Gaza War Crimes Panel Will Continue After William Schabas Resignation
(Reuters) — A United Nations inquiry into possible war crimes in the Gaza conflict will produce its report on time next month, officials said on Tuesday, brushing aside a demand from Israel’s prime minister to shelve it after the chairman resigned.
It marked the latest chapter in fraught relations between Israel and the main U.N. human rights forum, which the Jewish state and its ally Washington accuse of bias against Israel.
Mary McGowan Davis, already a member of the independent commission of inquiry on Gaza and a former justice of the Supreme Court of New York, will replace Canadian academic William Schabas, a U.N. statement said.
Schabas said on Monday he would resign after Israeli allegations of bias due to consultancy work he did for the Palestine Liberation Organization.
Netanyahu said in a statement that following the resignation, publication of the report ought to be shelved and that the Hamas Islamist group in Gaza should be investigated rather than the Jewish state.
More than 2,100 Palestinians, most of them civilians, 67 Israeli soldiers and six civilians in Israel, were killed in last summer’s conflict. The U.N. investigation, due to issue its report on March 23, is probing violations by both sides.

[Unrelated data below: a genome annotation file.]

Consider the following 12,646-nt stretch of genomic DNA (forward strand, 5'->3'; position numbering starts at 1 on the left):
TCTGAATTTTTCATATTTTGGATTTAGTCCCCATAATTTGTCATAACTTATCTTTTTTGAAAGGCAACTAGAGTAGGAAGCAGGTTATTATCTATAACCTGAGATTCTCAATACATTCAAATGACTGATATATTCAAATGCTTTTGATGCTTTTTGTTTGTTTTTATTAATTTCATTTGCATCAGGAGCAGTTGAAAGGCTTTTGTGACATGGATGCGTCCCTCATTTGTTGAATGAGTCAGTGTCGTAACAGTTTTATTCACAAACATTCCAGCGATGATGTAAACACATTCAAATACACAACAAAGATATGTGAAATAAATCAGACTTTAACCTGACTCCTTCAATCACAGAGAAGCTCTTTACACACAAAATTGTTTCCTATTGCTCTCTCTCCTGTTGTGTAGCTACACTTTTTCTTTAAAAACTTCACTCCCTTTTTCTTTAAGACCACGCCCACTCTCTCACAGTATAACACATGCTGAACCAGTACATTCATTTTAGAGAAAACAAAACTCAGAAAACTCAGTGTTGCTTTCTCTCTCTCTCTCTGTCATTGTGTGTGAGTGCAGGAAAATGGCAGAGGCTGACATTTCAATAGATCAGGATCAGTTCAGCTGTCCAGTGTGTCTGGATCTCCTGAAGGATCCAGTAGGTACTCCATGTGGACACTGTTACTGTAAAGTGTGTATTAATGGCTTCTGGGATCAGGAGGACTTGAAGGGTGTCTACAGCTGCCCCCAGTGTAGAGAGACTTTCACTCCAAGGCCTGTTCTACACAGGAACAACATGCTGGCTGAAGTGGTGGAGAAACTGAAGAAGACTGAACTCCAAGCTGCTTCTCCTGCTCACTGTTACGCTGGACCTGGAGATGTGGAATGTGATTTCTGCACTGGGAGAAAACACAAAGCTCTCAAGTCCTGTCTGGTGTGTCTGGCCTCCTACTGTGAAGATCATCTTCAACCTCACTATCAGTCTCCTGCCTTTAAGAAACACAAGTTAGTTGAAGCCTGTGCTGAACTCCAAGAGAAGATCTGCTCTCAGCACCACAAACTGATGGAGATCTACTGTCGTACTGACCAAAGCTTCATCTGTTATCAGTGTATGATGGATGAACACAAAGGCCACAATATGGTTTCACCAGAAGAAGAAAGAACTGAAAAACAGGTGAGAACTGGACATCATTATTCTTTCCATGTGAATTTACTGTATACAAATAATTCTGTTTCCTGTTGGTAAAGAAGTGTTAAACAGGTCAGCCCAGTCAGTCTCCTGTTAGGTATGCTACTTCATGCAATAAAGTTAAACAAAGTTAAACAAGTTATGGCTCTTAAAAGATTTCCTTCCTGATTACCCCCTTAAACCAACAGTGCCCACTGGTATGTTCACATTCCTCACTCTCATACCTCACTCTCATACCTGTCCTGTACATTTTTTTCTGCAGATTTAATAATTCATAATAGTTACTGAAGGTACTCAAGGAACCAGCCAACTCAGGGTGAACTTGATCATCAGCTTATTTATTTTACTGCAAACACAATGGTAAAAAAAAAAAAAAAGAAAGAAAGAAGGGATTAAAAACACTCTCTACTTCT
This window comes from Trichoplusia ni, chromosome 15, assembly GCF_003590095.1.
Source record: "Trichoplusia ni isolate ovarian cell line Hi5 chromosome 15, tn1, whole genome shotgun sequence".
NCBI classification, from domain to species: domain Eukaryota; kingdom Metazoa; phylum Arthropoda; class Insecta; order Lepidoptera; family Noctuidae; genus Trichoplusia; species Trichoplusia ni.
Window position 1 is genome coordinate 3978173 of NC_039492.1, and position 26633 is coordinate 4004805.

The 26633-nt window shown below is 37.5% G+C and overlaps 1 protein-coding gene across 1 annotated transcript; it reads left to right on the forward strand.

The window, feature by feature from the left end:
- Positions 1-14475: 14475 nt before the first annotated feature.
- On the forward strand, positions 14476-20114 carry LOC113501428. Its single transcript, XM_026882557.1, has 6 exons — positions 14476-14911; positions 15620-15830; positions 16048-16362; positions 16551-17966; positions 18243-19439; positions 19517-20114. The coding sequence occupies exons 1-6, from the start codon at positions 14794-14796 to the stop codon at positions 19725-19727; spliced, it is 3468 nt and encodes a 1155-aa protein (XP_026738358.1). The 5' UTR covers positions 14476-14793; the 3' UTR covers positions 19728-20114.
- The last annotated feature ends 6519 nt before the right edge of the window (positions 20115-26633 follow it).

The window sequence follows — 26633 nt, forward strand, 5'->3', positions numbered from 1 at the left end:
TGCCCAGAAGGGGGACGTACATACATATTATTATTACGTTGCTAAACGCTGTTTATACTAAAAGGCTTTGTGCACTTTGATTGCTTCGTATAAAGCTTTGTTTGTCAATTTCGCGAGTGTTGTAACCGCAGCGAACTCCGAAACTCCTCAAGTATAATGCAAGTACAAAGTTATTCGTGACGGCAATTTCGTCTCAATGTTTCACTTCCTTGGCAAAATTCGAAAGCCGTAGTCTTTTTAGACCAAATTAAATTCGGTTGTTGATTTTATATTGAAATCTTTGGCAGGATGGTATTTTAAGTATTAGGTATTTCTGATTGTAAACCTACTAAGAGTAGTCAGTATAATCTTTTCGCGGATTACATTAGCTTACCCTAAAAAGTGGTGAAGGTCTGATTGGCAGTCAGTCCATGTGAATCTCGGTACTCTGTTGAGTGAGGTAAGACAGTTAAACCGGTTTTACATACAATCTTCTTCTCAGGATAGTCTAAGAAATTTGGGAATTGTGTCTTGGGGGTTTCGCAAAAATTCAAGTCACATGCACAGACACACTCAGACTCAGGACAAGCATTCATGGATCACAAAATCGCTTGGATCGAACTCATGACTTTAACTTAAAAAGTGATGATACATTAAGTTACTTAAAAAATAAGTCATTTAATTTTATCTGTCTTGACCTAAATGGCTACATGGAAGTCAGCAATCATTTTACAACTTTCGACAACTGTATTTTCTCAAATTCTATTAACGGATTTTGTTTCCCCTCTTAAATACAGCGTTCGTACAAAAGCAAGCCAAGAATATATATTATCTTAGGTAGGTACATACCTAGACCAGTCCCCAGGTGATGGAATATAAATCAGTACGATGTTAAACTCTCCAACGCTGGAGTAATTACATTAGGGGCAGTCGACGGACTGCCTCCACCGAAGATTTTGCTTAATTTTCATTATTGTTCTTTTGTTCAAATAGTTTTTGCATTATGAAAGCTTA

Schabas’ resignation follows a letter from Israel’s ambassador to the United Nations in Geneva, Eviatar Manor, to Human Rights Council President Joachim Ruecker of Germany decrying what he called a “blatant conflict of interest” and Schabas’ prior relationship with the Palestinians. Manor demanded his immediate dismissal in the Jan. 30 letter, made public on Tuesday.
Israel announced months ago that it would not cooperate with the inquiry, calling it a “kangaroo court.” Alleging bias, it had previously boycotted the 47-member state forum for 20 months, returning in October 2013.
Schabas said in a letter to Ruecker he had been paid $1,300 for a legal opinion to the PLO in Oct. 2012, but that he had acted with full “independence and impartiality” as chairman.
“The President respects the decision of Professor Schabas and appreciates that in this way even the appearance of a conflict of interest is avoided, thus preserving the integrity of the process,” Ruecker said in a statement.
The investigators are “now in the final phase of collecting evidence from as many victims and witnesses as possible from both sides,” he said.
The inquiry was set up by the Geneva forum last July at the Palestinians’ request.. Its other member is veteran investigator Doudou Diene of Senegal.
Schabas, in his letter, said he had not been asked to provide any details of his past activity concerning Palestine and Israel. His curriculum vitae and blog were public, he said.
“This work in defense of human rights appears to have made me a huge target for malicious attacks, which, if Israel’s complaint is to be taken at face value, will only intensify in the weeks to come,” he said.
Rather than waiting for a legal opinion from the world body in New York, which would delay final drafting of its report, its work would be better served by his resignation, he said.